Armenian News Network/Groong Week in Review - Feb 4, 2024
Episode 306 | Recorded: February 3, 2024
Since the 44-Day war, Iran has woken up to the new geopolitical realities, understanding that it can no longer leave the northern vector to a silent alliance with Russia. Iran has increased its diplomatic activity and military readiness, and on the economic front, as of January 1, Iran is a member of BRICS and has a sweeping free trade agreement with the EAEU. And its one border with the EAEU is with Armenia.
On January 24 Iranian president Ebrahim Raisi visited Ankara and held direct talks with Turkish president Erdogan. Press releases of Iran and Turkey emphasized that there were10 agreements which the two signed, primarily in the areas of railways, energy exchange, and establishment of joint commercial and communication zones. A key interest for the two countries is to increase bilateral trade to $30 billion, a 500% increase.
In addition to condemning Israeli violence in Gaza and making statements supporting the Palestinian cause, the sides discussed regional security including Syria, Iraq, Afghanistan, and the South Caucasus.
Iran’s foreign minister Hossein Amir Abdollahian was in Ankara a week before Raisi, and met with both Turkish FM Mevlut Çavušoglu, as well as Erdogan. Abdollahian referred to the discussions about the South Caucasus as “important regional issues that ultimately correlate with the security of the region” and said “more movements in this area are an important necessity today.”
When Raisi returned home, we again heard strong statements that Iran will not accept any change to International borders, alluding to the so-called Zangezur corridor through Armenia that Turkey and Azerbaijan have their eyes on.
In December 2023, a month before his visit to Ankara, Raisi was in Moscow for extensive discussions with Putin, who had just returned from a visit to Saudi Arabia and the UAE. Most of the publicized topics were around Gaza, Ukraine, and the increasing economic and defense ties which are building up towards a strategic partnership between the two countries.
Russian president Putin will visit Erdogan in Ankara On February 12. So we can see that the major powers surrounding the South Caucasus are very active diplomatically. Turkey, Iran and Russia are the 3 majors in the so-called 3+3 platform, where the 3 minors are Armenia, Azerbaijan and Georgia.
It seems like the 3 majors are very interested in the 3+3, while the 3 minors are at best lukewarm towards it.
Some of the agenda topics between Putin and Erdogan are:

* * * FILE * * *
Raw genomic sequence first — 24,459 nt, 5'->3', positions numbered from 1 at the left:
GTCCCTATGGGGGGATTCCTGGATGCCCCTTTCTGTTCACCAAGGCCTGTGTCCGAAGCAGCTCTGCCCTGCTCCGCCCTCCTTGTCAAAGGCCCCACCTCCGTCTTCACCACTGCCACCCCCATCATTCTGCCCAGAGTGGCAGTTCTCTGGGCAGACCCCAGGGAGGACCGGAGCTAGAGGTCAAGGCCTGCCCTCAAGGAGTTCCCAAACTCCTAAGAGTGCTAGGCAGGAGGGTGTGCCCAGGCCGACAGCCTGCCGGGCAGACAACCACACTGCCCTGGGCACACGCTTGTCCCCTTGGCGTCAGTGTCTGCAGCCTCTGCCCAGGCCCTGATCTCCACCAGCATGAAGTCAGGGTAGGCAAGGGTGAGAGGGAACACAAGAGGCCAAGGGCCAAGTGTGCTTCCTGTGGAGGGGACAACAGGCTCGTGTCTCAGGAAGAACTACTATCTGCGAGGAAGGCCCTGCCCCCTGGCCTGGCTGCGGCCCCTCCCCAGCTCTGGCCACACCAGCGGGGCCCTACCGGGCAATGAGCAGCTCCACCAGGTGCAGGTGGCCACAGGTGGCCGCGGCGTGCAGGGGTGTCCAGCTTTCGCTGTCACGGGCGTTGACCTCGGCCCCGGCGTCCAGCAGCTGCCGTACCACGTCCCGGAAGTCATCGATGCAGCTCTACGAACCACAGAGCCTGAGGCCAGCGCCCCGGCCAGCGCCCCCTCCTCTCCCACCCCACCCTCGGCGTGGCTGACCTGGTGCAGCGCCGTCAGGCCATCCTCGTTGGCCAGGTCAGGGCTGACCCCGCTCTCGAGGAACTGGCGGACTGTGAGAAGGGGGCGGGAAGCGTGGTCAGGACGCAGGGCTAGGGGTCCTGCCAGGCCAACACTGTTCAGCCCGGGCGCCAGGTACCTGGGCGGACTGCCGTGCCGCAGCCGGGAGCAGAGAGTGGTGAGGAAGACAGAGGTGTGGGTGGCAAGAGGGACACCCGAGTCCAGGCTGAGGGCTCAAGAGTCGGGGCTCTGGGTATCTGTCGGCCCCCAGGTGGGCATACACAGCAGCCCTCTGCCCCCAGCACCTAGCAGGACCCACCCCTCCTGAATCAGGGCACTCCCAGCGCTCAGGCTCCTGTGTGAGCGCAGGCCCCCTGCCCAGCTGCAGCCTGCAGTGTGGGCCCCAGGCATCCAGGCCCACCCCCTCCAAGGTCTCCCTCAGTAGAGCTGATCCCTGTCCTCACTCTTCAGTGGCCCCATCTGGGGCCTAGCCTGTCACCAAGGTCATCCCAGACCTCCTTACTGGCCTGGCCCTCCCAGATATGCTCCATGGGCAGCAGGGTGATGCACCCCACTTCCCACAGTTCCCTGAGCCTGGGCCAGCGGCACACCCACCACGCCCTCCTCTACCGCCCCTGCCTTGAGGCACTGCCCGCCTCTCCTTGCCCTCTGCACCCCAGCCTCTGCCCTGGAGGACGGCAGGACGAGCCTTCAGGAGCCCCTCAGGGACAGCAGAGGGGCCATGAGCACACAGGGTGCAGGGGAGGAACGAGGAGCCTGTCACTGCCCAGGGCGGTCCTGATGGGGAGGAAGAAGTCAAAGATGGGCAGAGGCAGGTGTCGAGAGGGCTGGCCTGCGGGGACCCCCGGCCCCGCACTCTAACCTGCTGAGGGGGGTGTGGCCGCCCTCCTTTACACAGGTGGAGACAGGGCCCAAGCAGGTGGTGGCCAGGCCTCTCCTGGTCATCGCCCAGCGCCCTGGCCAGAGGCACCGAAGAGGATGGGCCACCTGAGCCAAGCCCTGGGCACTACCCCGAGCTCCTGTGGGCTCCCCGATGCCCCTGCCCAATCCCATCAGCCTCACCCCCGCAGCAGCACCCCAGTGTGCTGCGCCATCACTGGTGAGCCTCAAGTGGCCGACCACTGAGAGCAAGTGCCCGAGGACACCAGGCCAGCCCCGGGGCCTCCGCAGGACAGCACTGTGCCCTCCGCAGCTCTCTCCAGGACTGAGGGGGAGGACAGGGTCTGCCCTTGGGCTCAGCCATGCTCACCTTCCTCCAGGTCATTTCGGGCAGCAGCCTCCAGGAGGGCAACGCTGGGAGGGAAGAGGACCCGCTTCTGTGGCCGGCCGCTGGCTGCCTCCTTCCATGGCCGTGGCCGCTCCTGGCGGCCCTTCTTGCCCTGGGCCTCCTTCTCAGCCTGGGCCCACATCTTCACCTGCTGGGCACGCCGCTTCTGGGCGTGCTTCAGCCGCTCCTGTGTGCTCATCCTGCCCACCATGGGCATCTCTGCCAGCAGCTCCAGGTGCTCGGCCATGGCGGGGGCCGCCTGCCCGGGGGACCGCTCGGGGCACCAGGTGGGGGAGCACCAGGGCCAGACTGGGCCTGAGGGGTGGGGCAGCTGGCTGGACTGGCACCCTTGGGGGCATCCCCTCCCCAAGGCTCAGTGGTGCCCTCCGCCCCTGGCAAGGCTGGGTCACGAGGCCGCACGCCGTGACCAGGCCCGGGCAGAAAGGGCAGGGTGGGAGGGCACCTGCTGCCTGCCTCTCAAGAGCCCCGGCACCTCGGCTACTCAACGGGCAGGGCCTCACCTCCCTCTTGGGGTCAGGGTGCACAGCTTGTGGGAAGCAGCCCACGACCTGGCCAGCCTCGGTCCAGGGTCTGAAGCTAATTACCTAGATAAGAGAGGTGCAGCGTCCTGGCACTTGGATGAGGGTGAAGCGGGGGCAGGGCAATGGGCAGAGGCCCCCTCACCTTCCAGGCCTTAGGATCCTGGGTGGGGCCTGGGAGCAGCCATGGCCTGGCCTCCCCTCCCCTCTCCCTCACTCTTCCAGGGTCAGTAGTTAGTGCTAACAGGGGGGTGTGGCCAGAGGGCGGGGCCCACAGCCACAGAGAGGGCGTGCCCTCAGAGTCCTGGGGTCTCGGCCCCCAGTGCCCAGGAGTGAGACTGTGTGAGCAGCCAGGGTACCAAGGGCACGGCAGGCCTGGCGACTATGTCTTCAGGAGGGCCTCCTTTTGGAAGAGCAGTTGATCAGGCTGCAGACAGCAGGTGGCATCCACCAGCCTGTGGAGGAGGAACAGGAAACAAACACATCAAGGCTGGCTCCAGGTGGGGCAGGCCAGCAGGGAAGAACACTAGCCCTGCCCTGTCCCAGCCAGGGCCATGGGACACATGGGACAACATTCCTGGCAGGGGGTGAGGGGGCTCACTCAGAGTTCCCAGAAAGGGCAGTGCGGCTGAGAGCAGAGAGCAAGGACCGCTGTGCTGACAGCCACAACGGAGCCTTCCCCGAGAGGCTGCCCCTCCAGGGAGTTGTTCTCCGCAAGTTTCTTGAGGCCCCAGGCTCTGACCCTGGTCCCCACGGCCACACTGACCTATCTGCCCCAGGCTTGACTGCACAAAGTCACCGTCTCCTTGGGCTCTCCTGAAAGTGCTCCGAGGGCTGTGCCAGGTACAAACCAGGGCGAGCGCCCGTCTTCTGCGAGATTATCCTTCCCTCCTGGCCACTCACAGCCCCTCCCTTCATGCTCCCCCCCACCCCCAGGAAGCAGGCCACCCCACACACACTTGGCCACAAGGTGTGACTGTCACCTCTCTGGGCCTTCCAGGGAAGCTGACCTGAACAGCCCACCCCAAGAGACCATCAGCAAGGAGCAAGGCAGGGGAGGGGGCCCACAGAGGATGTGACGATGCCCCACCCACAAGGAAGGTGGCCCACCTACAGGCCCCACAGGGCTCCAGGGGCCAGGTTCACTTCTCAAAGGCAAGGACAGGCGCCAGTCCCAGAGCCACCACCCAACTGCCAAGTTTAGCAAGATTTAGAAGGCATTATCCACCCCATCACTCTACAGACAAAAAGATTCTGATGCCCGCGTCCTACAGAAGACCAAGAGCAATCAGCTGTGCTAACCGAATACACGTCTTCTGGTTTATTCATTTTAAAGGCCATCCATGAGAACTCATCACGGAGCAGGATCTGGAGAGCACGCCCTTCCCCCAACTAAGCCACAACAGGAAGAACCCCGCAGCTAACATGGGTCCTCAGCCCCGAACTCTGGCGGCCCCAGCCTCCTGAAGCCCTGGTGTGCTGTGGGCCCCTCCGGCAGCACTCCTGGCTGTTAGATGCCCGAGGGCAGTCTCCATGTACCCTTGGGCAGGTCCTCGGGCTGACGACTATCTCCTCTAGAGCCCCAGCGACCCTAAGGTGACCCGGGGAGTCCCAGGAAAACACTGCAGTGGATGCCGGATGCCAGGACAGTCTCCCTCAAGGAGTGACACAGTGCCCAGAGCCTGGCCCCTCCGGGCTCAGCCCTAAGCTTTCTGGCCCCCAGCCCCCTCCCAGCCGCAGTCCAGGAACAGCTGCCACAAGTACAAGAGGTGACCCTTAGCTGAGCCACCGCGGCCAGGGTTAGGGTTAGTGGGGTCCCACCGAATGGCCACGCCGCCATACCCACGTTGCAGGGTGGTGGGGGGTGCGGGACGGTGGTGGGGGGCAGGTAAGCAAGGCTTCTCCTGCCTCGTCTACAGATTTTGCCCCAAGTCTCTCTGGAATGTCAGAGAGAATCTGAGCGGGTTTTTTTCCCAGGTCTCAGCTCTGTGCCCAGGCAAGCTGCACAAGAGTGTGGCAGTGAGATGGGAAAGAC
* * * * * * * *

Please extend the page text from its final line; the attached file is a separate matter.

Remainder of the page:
2024 is only a month old and it feels like a year in Armenia given the amount of geopolitical intrigue and continued confirmations that Armenia appears to be controlled remotely from Baku.
The year began with Pashinyan getting a makeover in his looks, wearing a silly Lenin cap and going around the country checking the quality of bathrooms in public schools and dismissing governors he found responsible for shortcomings. To many analysts this looked a lot like electioneering, but Pashinyan laughed that off.
Then the clowning around in school bathrooms stopped and was dominated by news from Azerbaijan where at the highest levels, Aliyev rejected one myth after another that Pashinyan has been selling to the Armenian public.
So far, Aliyev has:
Pashinyan has stacked the constitutional court in his favor starting in early 2020, and since the 44-Day war, there have been constant rumors that Azerbaijan & Turkey are pressuring Pashinyan to remove references to the Genocide, Western Armenia and Artsakh from the Armenian constitution and Declaration of Independence. Those who publicly talked about this were called conspiracy theorists until this month when Pashinyan and many of his mouthpieces came clean about their plans to scrap the current constitution, and write an entirely new one. Because Aliyev said so.
Yesterday, in an interview to Armenian Public Radio, Pashinyan said that there will never be peace if Armenia’s policy is based on the declaration of independence.
In the same interview, Pashinyan referred to Armenia’s security architecture and that Armenian needs a new national security strategy and relations with Russia in the sphere of security. Specifically he said:
"Previously, 95%-97% of our defense sector relations were with Russia, now it cannot be so ... Now we have to understand what kind of relations we have, for example, with India in this concept.”
We know that the opposition has decried all of these ongoing developments vehemently. But the reality is that there has been no substantive echo from Armenian society in the republic. There is a huge disconnect between the republic and the diaspora, caused by this leadership.
We hope you found our Week in Review helpful. We invite your feedback and your suggestions, you can find us on most social media and podcast platforms. Thanks to Laura Osborn for the music on our podcasts.
Prof. Varuzhan Geghamyan is assistant professor at Yerevan State University’s Department of Oriental Studies, teaching courses on Turkey’s modern history, History of Azerbaijan; Sociocultural anthropology of Azerbaijan; Political ideologies and parties in Modern Turkey & History of the Turkish Republic.
Hovik Manucharyan is an information security engineer who moved from Seattle to Armenia in 2022. He co-founded the ANN/Groong podcast in 2020 and has been a contributor to Groong News since the late 1990s.
Asbed is founder of the Armenian News Network Groong and co-founder of the ANN/Groong podcast.